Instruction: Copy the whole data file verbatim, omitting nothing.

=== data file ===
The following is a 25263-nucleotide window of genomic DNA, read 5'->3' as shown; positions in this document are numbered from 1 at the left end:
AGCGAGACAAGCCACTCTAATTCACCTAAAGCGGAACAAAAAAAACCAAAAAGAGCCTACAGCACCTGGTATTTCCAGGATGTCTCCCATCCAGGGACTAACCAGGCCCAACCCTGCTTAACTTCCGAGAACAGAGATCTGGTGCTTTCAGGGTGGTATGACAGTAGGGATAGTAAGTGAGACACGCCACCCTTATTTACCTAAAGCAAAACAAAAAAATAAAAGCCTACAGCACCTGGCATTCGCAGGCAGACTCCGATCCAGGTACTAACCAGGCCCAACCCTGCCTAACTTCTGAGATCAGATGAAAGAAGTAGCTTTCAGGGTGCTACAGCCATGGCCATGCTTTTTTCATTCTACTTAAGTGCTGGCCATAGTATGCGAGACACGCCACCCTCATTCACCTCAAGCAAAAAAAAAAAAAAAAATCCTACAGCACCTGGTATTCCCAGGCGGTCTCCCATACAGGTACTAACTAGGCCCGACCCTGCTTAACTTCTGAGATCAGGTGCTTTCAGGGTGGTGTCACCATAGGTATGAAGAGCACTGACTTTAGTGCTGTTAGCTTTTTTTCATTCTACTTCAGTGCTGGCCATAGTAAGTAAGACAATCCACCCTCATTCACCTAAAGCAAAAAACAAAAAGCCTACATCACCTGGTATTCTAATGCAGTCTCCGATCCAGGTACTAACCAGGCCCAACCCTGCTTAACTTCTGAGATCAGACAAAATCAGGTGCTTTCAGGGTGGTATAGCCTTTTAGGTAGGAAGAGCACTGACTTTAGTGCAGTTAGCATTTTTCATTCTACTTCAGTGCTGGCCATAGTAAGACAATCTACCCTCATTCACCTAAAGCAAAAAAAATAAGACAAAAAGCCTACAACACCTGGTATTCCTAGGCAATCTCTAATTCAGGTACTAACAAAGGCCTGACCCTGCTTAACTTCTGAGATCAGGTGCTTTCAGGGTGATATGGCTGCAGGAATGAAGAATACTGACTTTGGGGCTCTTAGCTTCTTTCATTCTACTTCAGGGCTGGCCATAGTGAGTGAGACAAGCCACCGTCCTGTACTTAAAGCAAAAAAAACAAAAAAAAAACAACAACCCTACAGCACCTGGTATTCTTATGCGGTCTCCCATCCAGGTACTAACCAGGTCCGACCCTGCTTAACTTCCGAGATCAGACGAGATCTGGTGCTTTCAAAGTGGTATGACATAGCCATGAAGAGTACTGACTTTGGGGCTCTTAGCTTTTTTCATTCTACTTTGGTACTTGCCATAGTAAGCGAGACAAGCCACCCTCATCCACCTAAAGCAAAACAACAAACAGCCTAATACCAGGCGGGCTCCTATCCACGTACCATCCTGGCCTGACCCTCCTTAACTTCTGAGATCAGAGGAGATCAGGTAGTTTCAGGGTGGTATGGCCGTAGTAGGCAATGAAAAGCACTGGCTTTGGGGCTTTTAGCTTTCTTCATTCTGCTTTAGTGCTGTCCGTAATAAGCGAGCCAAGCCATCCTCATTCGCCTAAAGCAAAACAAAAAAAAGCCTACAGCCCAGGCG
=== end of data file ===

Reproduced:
The following is a 25263-nucleotide window of genomic DNA, read 5'->3' as shown; positions in this document are numbered from 1 at the left end:
AGCGAGACAAGCCACTCTAATTCACCTAAAGCGGAACAAAAAAAACCAAAAAGAGCCTACAGCACCTGGTATTTCCAGGATGTCTCCCATCCAGGGACTAACCAGGCCCAACCCTGCTTAACTTCCGAGAACAGAGATCTGGTGCTTTCAGGGTGGTATGACAGTAGGGATAGTAAGTGAGACACGCCACCCTTATTTACCTAAAGCAAAACAAAAAAATAAAAGCCTACAGCACCTGGCATTCGCAGGCAGACTCCGATCCAGGTACTAACCAGGCCCAACCCTGCCTAACTTCTGAGATCAGATGAAAGAAGTAGCTTTCAGGGTGCTACAGCCATGGCCATGCTTTTTTCATTCTACTTAAGTGCTGGCCATAGTATGCGAGACACGCCACCCTCATTCACCTCAAGCAAAAAAAAAAAAAAAAATCCTACAGCACCTGGTATTCCCAGGCGGTCTCCCATACAGGTACTAACTAGGCCCGACCCTGCTTAACTTCTGAGATCAGGTGCTTTCAGGGTGGTGTCACCATAGGTATGAAGAGCACTGACTTTAGTGCTGTTAGCTTTTTTTCATTCTACTTCAGTGCTGGCCATAGTAAGTAAGACAATCCACCCTCATTCACCTAAAGCAAAAAACAAAAAGCCTACATCACCTGGTATTCTAATGCAGTCTCCGATCCAGGTACTAACCAGGCCCAACCCTGCTTAACTTCTGAGATCAGACAAAATCAGGTGCTTTCAGGGTGGTATAGCCTTTTAGGTAGGAAGAGCACTGACTTTAGTGCAGTTAGCATTTTTCATTCTACTTCAGTGCTGGCCATAGTAAGACAATCTACCCTCATTCACCTAAAGCAAAAAAAATAAGACAAAAAGCCTACAACACCTGGTATTCCTAGGCAATCTCTAATTCAGGTACTAACAAAGGCCTGACCCTGCTTAACTTCTGAGATCAGGTGCTTTCAGGGTGATATGGCTGCAGGAATGAAGAATACTGACTTTGGGGCTCTTAGCTTCTTTCATTCTACTTCAGGGCTGGCCATAGTGAGTGAGACAAGCCACCGTCCTGTACTTAAAGCAAAAAAAACAAAAAAAAAACAACAACCCTACAGCACCTGGTATTCTTATGCGGTCTCCCATCCAGGTACTAACCAGGTCCGACCCTGCTTAACTTCCGAGATCAGACGAGATCTGGTGCTTTCAAAGTGGTATGACATAGCCATGAAGAGTACTGACTTTGGGGCTCTTAGCTTTTTTCATTCTACTTTGGTACTTGCCATAGTAAGCGAGACAAGCCACCCTCATCCACCTAAAGCAAAACAACAAACAGCCTAATACCAGGCGGGCTCCTATCCACGTACCATCCTGGCCTGACCCTCCTTAACTTCTGAGATCAGAGGAGATCAGGTAGTTTCAGGGTGGTATGGCCGTAGTAGGCAATGAAAAGCACTGGCTTTGGGGCTTTTAGCTTTCTTCATTCTGCTTTAGTGCTGTCCGTAATAAGCGAGCCAAGCCATCCTCATTCGCCTAAAGCAAAACAAAAAAAAGCCTACAGCCCAGGCG